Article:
Last week, an ambulance took away my next door neighbor, Don. He’d had a stroke.
Last night, Don entered hospice care.
Life is Fragile
My wife lost her father when she was a child, just like my mom lost her mother when she was a toddler. When a child loses a parent at an early age, that child doesn’t hear”It will be okay” when he’s scared in the middle of the night after a loud thunder clap or when something goes bump.
When you understand how fragile life is, you tend to hold sacred the life of those around you.
Life is Sweet
As my wife and I sat on the couch talking, she told me, “Before you moved here, Don next door would come and check on me. He’d do some of the yard work that I couldn’t get to, and he was sweet and encouraging to me when I felt overwhelmed. Now…”
Don is one of a handful of native North Carolinians I know, and he has an Andy Taylor warmth in his voice and twinkle in his eyes. As a young 60-something, Don retired to start his own landscaping business. In retirement, Don kept busier than most full-time employees. When he wasn’t overseeing his crew on an off-site project, he worked to beautify his own yard and the common areas of our subdivision.
The last couple of years, Don let a highly invasive thistle grow near our property line. This weed will spread quickly, choking out indigenous plants. I joked that, as a landscaper, Don was just ensuring future business when the weed spread and invaded every yard, sort of the same conflict of interest if doctors handed out free cigarettes with each office visit. But I knew that wasn’t Don’s motive. No, the thistles provide food and shelter for a variety of finches, and Don loved to watch the birds from his front porch.
When you embrace how sweet life is, you focus on the rose, not the thorns.
Life is Fleeting
Not two weeks ago, my wife’s Uncle Emil finally succumbed after a long illness. As part of her grieving, she berated herself for not seeing him more often in recent years, even though he lived on the opposite coast. She said that until she met me, her Uncle Emil was the only Italian man she’d known. She was quick to point out, “But he was very lean” as a way of reminding me that I’m…not.
When we purchased a vintage Pictionary game at Christmas for the family, she told her daughters that the game held fond memories for her since she had last played it with Uncle Emil years before.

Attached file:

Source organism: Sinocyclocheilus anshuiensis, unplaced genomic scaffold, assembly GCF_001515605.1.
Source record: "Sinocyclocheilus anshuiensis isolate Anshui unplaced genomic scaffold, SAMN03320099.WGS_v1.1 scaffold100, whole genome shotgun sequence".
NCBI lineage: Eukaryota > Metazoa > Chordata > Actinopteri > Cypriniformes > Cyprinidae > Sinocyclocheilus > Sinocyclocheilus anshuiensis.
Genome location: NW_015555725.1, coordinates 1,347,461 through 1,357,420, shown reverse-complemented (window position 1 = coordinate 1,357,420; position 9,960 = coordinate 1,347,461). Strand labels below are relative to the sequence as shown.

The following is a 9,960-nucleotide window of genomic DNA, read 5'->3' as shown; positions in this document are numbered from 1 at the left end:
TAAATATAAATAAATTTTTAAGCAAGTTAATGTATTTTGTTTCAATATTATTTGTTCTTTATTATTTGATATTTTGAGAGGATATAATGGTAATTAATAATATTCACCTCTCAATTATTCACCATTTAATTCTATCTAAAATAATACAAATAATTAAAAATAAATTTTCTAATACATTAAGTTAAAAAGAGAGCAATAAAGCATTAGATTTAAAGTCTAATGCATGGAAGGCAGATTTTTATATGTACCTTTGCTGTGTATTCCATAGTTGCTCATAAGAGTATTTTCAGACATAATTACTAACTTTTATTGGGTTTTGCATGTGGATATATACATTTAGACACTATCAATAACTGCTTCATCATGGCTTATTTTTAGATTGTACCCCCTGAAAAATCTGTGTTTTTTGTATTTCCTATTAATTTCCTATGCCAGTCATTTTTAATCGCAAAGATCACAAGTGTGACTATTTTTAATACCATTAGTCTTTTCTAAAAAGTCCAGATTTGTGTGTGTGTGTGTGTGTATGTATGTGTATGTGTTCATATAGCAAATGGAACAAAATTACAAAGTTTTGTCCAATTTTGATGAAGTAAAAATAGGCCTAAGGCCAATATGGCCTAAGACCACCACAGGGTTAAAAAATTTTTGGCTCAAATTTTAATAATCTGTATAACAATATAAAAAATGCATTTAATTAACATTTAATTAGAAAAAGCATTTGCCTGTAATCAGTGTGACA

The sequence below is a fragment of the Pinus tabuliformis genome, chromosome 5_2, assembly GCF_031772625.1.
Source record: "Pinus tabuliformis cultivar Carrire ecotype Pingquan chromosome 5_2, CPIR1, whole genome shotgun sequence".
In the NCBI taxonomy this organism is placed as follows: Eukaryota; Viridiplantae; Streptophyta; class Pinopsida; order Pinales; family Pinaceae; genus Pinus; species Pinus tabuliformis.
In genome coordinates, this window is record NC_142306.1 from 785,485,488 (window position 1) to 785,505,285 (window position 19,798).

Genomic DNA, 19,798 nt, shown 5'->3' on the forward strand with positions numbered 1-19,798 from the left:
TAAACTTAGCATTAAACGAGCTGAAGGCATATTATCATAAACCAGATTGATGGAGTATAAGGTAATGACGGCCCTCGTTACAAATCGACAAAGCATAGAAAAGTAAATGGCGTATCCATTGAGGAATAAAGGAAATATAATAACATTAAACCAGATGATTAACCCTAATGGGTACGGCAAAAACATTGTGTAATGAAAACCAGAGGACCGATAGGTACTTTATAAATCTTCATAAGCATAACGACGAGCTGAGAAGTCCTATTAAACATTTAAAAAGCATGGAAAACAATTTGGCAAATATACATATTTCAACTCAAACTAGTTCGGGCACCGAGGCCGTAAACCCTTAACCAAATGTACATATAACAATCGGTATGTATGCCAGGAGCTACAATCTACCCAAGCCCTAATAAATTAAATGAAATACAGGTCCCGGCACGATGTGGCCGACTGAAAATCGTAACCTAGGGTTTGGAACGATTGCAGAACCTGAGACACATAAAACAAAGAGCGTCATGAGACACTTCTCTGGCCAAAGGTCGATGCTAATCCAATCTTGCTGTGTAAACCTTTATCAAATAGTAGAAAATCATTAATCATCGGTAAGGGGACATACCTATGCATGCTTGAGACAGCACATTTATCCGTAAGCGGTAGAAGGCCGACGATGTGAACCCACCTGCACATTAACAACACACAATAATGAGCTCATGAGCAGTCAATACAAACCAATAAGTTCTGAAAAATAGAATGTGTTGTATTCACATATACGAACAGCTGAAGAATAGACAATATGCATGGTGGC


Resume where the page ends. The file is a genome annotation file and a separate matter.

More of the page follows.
When you come to realize how brief life is, you cherish every positive memory, and you keep those memories alive by sharing them with others.
Life is Fading
My wife said to me, “Yesterday, I was young. I mean, literally, yesterday I had the world in front of me. And now….” Her voice trailed off. “Where does it go?”
She was describing that teeter-totter of existence where we spend the first half of life young, looking ahead, and the second half of life old, looking back. That one, small moment in the middle where we balance precariously between our potential and our reality, I think that’s when knowledge converts to wisdom.
When you finally understand the speed of which what lies ahead becomes where did it go?, you become more intentional about how you live each day.
Dan Fogelberg’s song, Leader of the Band” is Dan’s tribute to his musician father. The chorus speaks of a living legacy:
The leader of the band is tired
And his eyes are growing old
But his blood runs through my instrument
And his song is in my soul
My life has been a poor attempt
To imitate the man
I’m just a living legacy
To the leader of the band
My wife and I wish to be living legacies to those who live, or lived, before us and made us who we are today.
Whenever we face an impossible work challenge, we honor Jocelyn’s mother and father who designed and built their own home–with no special training or skills–using tenacity, creativity, and frugality. By practicing those character traits, we become living legacies…
Whenever we feel obliged to do something unpleasant, we honor my mother and father who worked tirelessly for years–never asking for thanks or anything in return–providing selflessly and most generously to those around them. By practicing those character traits, we become living legacies…
Whenever we play a game or read a book to our children, we honor Uncle Emil whose sense of humor and spirit of fun allowed him to be equally at ease with a group of professionals or a gaggle of children. By practicing those character traits, we become living legacies…
And whenever we work to beautify our yard and our community, we honor Don who chose to create beauty in the world around him and help others do the same. By practicing those character traits, we become living legacies…
How can you become a living legacy to those who’ve gone before you?
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Its a simple message delivered by you and your wife, but very valuable.Awsome!
I lost my father six months ago and can see his legacy in so may areas of my life. As usual, excellent perspective!
Hi Mayra, I’m so sorry for your loss. But I’m glad that you see the legacy he left in you.